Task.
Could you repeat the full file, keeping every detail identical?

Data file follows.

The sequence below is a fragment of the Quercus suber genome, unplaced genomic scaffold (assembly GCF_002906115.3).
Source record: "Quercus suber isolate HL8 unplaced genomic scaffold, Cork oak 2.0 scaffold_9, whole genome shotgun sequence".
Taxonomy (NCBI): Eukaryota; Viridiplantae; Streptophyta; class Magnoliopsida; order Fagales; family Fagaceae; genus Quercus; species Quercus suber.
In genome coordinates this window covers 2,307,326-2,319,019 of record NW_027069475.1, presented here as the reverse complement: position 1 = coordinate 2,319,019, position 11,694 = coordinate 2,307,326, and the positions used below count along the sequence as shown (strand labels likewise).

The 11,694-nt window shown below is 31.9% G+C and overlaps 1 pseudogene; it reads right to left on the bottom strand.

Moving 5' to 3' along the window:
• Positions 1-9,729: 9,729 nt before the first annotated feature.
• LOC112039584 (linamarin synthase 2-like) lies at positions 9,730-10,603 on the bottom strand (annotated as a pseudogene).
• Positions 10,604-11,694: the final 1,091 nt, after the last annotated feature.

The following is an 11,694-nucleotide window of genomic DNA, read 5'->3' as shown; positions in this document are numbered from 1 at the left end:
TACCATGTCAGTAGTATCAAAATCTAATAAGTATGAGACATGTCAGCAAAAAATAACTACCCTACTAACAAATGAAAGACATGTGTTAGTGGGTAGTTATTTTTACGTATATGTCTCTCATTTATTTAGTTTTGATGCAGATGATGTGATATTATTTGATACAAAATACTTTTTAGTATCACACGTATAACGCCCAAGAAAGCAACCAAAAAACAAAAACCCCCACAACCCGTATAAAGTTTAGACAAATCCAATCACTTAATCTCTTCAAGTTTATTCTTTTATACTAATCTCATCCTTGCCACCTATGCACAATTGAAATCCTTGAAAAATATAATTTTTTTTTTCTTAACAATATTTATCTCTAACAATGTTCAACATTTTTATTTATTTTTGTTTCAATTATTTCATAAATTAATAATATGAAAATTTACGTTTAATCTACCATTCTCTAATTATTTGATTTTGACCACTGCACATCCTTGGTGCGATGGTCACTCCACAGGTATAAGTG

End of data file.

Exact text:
The sequence below is a fragment of the Quercus suber genome, unplaced genomic scaffold (assembly GCF_002906115.3).
Source record: "Quercus suber isolate HL8 unplaced genomic scaffold, Cork oak 2.0 scaffold_9, whole genome shotgun sequence".
Taxonomy (NCBI): Eukaryota; Viridiplantae; Streptophyta; class Magnoliopsida; order Fagales; family Fagaceae; genus Quercus; species Quercus suber.
In genome coordinates this window covers 2,307,326-2,319,019 of record NW_027069475.1, presented here as the reverse complement: position 1 = coordinate 2,319,019, position 11,694 = coordinate 2,307,326, and the positions used below count along the sequence as shown (strand labels likewise).

The 11,694-nt window shown below is 31.9% G+C and overlaps 1 pseudogene; it reads right to left on the bottom strand.

Moving 5' to 3' along the window:
• Positions 1-9,729: 9,729 nt before the first annotated feature.
• LOC112039584 (linamarin synthase 2-like) lies at positions 9,730-10,603 on the bottom strand (annotated as a pseudogene).
• Positions 10,604-11,694: the final 1,091 nt, after the last annotated feature.

The following is an 11,694-nucleotide window of genomic DNA, read 5'->3' as shown; positions in this document are numbered from 1 at the left end:
TACCATGTCAGTAGTATCAAAATCTAATAAGTATGAGACATGTCAGCAAAAAATAACTACCCTACTAACAAATGAAAGACATGTGTTAGTGGGTAGTTATTTTTACGTATATGTCTCTCATTTATTTAGTTTTGATGCAGATGATGTGATATTATTTGATACAAAATACTTTTTAGTATCACACGTATAACGCCCAAGAAAGCAACCAAAAAACAAAAACCCCCACAACCCGTATAAAGTTTAGACAAATCCAATCACTTAATCTCTTCAAGTTTATTCTTTTATACTAATCTCATCCTTGCCACCTATGCACAATTGAAATCCTTGAAAAATATAATTTTTTTTTTCTTAACAATATTTATCTCTAACAATGTTCAACATTTTTATTTATTTTTGTTTCAATTATTTCATAAATTAATAATATGAAAATTTACGTTTAATCTACCATTCTCTAATTATTTGATTTTGACCACTGCACATCCTTGGTGCGATGGTCACTCCACAGGTATAAGTG